Replacements do not effect the warband´s XP. That has already been factored in by the negative applied when you lose 50% or more of the warband. If you want to increase the size of a warband, you may, but the warband suffers -1 XP for every model you add past its starting strength. Starting strength is measured from whatever the warband strength was at the start of their last battle. Warbands may also be combined in which case you average (round down) the XP of all warbands used. If you have too many troops but you still want to combine, usually for supply reasons, you may simply discard any extras. You may combine units at the end of the Combat Segment or during Segment 1c, obviously all warbands that are to be combined must be in the same hex. A unit that is wiped out gains no experience for that battle but you may buy a replacement warband of the exact same type and composition and keep the warband´s XP at whatever they started the battle with -8. This represents that once you start having veteran and legendary warbands in your army you´ll start attracting more experienced volunteers, the same rule and reasoning applies to individuals as well.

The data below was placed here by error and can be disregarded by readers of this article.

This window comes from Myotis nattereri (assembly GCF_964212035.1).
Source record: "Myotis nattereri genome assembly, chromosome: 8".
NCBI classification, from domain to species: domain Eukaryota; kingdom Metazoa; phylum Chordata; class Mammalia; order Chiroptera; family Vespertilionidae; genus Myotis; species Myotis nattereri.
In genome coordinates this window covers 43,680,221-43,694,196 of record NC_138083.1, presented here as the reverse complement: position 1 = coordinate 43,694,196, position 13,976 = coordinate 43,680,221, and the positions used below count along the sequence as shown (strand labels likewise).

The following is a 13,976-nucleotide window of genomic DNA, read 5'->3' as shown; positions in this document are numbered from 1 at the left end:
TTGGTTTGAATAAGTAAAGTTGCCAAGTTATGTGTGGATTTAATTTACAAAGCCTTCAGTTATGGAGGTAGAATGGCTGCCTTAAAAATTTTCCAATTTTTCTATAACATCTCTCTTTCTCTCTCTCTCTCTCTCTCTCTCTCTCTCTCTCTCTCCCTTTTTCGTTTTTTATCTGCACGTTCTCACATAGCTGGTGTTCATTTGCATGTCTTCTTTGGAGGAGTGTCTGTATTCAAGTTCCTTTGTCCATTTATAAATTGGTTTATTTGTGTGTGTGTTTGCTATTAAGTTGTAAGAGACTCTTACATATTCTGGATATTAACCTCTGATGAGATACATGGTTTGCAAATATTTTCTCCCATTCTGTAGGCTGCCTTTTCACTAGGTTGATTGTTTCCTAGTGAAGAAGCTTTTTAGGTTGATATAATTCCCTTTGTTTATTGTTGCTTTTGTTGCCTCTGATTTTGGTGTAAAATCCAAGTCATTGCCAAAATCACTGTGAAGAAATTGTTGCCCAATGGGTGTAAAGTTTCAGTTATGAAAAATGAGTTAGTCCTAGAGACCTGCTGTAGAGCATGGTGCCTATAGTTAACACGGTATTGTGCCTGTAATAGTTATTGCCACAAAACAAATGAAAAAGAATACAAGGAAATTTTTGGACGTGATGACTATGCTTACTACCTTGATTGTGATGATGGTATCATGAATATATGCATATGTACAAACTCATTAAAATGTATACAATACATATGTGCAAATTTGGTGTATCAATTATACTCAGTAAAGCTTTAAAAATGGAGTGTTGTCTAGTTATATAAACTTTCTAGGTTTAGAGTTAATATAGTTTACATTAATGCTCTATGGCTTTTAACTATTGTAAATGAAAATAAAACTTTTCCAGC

Each player starts the game with a fortress on his home territory. This territory is considered to be the same terrain type as that players "habitat" type. When defending his fortress the player gains several benefits. Each fortress comes with a garrison. This garrison costs nothing and requires no supply in Segment 4b. If the garrison suffers losses they must be replaced at normal cost during the next recruitment segment. This garrison is composed of standard regular troops. Included is 1 full missile weapon warband or 1 catapult plus crew, 1 full non-missile weapon warband, and 1 Individual. The individual may be any from your army list but must have a LD of at least 15 and cannot be a spell caster as spell casters are considered to valuable to tie down to garrison duty. The garrison may never move. In addition the Fortress comes equipped with an oil chorbel chute, (detailed in FBWT) that protects the main gates. Place a marker to represent the placement of the activation lever. When a fortress is captured the conqueror gets ½ (round up) of the defenders resource stockpile, (just resources, the defender keeps any points he already converted for). If the defender has at least 1 watchtower he gets to keep the remaining resources, otherwise they are lost. During the turn in which you have no fortress you may only participate in the harvest segment if you still control at least 1 watchtower. Even then the resources harvested from each hex are halved rounding down.